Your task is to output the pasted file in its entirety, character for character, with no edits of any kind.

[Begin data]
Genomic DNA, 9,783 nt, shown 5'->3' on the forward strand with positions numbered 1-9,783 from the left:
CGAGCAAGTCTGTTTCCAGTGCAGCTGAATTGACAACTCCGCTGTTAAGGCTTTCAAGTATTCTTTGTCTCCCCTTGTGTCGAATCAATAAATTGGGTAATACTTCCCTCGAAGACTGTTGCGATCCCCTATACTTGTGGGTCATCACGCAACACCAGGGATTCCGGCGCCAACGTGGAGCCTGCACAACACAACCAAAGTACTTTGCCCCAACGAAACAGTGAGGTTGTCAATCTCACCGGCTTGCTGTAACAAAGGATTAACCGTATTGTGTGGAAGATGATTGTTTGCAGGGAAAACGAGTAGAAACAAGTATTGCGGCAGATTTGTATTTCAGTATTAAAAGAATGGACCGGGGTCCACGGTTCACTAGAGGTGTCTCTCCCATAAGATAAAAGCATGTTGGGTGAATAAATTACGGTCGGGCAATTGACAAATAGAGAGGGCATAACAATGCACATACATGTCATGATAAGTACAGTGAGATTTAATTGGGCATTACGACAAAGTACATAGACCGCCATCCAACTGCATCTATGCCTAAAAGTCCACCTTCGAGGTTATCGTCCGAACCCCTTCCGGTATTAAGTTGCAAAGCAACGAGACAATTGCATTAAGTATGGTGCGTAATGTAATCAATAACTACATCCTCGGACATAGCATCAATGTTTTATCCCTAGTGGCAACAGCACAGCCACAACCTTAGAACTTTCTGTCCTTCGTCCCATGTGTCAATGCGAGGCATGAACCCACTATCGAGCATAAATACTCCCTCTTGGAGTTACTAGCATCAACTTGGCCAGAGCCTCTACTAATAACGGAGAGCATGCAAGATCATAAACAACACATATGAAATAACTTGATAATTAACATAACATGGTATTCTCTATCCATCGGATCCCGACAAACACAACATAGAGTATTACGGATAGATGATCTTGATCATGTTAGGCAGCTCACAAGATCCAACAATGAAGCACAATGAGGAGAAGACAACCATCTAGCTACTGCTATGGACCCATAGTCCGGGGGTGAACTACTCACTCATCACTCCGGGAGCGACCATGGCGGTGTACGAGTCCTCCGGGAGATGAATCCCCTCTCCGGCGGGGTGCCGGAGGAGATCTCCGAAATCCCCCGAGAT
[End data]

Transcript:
Genomic DNA, 9,783 nt, shown 5'->3' on the forward strand with positions numbered 1-9,783 from the left:
CGAGCAAGTCTGTTTCCAGTGCAGCTGAATTGACAACTCCGCTGTTAAGGCTTTCAAGTATTCTTTGTCTCCCCTTGTGTCGAATCAATAAATTGGGTAATACTTCCCTCGAAGACTGTTGCGATCCCCTATACTTGTGGGTCATCACGCAACACCAGGGATTCCGGCGCCAACGTGGAGCCTGCACAACACAACCAAAGTACTTTGCCCCAACGAAACAGTGAGGTTGTCAATCTCACCGGCTTGCTGTAACAAAGGATTAACCGTATTGTGTGGAAGATGATTGTTTGCAGGGAAAACGAGTAGAAACAAGTATTGCGGCAGATTTGTATTTCAGTATTAAAAGAATGGACCGGGGTCCACGGTTCACTAGAGGTGTCTCTCCCATAAGATAAAAGCATGTTGGGTGAATAAATTACGGTCGGGCAATTGACAAATAGAGAGGGCATAACAATGCACATACATGTCATGATAAGTACAGTGAGATTTAATTGGGCATTACGACAAAGTACATAGACCGCCATCCAACTGCATCTATGCCTAAAAGTCCACCTTCGAGGTTATCGTCCGAACCCCTTCCGGTATTAAGTTGCAAAGCAACGAGACAATTGCATTAAGTATGGTGCGTAATGTAATCAATAACTACATCCTCGGACATAGCATCAATGTTTTATCCCTAGTGGCAACAGCACAGCCACAACCTTAGAACTTTCTGTCCTTCGTCCCATGTGTCAATGCGAGGCATGAACCCACTATCGAGCATAAATACTCCCTCTTGGAGTTACTAGCATCAACTTGGCCAGAGCCTCTACTAATAACGGAGAGCATGCAAGATCATAAACAACACATATGAAATAACTTGATAATTAACATAACATGGTATTCTCTATCCATCGGATCCCGACAAACACAACATAGAGTATTACGGATAGATGATCTTGATCATGTTAGGCAGCTCACAAGATCCAACAATGAAGCACAATGAGGAGAAGACAACCATCTAGCTACTGCTATGGACCCATAGTCCGGGGGTGAACTACTCACTCATCACTCCGGGAGCGACCATGGCGGTGTACGAGTCCTCCGGGAGATGAATCCCCTCTCCGGCGGGGTGCCGGAGGAGATCTCCGAAATCCCCCGAGAT